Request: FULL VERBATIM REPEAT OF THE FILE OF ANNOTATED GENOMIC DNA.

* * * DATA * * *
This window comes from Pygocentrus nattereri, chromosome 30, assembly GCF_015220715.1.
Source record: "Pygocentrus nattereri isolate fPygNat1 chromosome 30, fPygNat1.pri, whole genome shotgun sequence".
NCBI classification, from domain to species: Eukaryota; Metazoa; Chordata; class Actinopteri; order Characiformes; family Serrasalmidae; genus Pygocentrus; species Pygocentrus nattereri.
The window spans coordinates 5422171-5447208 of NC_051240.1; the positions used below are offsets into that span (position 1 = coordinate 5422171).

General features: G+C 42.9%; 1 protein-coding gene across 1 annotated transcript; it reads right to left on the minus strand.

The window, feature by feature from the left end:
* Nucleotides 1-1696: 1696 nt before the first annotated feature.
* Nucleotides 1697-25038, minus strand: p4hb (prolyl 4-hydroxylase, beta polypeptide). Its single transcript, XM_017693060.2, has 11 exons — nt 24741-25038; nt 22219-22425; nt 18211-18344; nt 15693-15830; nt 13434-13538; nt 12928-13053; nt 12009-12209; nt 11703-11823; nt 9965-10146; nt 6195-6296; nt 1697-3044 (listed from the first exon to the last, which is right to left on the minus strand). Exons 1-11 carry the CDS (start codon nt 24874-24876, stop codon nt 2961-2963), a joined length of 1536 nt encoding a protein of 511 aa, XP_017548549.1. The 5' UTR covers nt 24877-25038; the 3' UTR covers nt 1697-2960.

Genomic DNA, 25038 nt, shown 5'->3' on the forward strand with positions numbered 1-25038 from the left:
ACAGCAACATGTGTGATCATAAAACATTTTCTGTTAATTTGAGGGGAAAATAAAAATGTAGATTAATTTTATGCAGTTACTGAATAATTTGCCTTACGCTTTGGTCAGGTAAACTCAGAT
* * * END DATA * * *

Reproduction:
This window comes from Pygocentrus nattereri, chromosome 30, assembly GCF_015220715.1.
Source record: "Pygocentrus nattereri isolate fPygNat1 chromosome 30, fPygNat1.pri, whole genome shotgun sequence".
NCBI classification, from domain to species: Eukaryota; Metazoa; Chordata; class Actinopteri; order Characiformes; family Serrasalmidae; genus Pygocentrus; species Pygocentrus nattereri.
The window spans coordinates 5422171-5447208 of NC_051240.1; the positions used below are offsets into that span (position 1 = coordinate 5422171).

General features: G+C 42.9%; 1 protein-coding gene across 1 annotated transcript; it reads right to left on the minus strand.

The window, feature by feature from the left end:
* Nucleotides 1-1696: 1696 nt before the first annotated feature.
* Nucleotides 1697-25038, minus strand: p4hb (prolyl 4-hydroxylase, beta polypeptide). Its single transcript, XM_017693060.2, has 11 exons — nt 24741-25038; nt 22219-22425; nt 18211-18344; nt 15693-15830; nt 13434-13538; nt 12928-13053; nt 12009-12209; nt 11703-11823; nt 9965-10146; nt 6195-6296; nt 1697-3044 (listed from the first exon to the last, which is right to left on the minus strand). Exons 1-11 carry the CDS (start codon nt 24874-24876, stop codon nt 2961-2963), a joined length of 1536 nt encoding a protein of 511 aa, XP_017548549.1. The 5' UTR covers nt 24877-25038; the 3' UTR covers nt 1697-2960.

Genomic DNA, 25038 nt, shown 5'->3' on the forward strand with positions numbered 1-25038 from the left:
ACAGCAACATGTGTGATCATAAAACATTTTCTGTTAATTTGAGGGGAAAATAAAAATGTAGATTAATTTTATGCAGTTACTGAATAATTTGCCTTACGCTTTGGTCAGGTAAACTCAGAT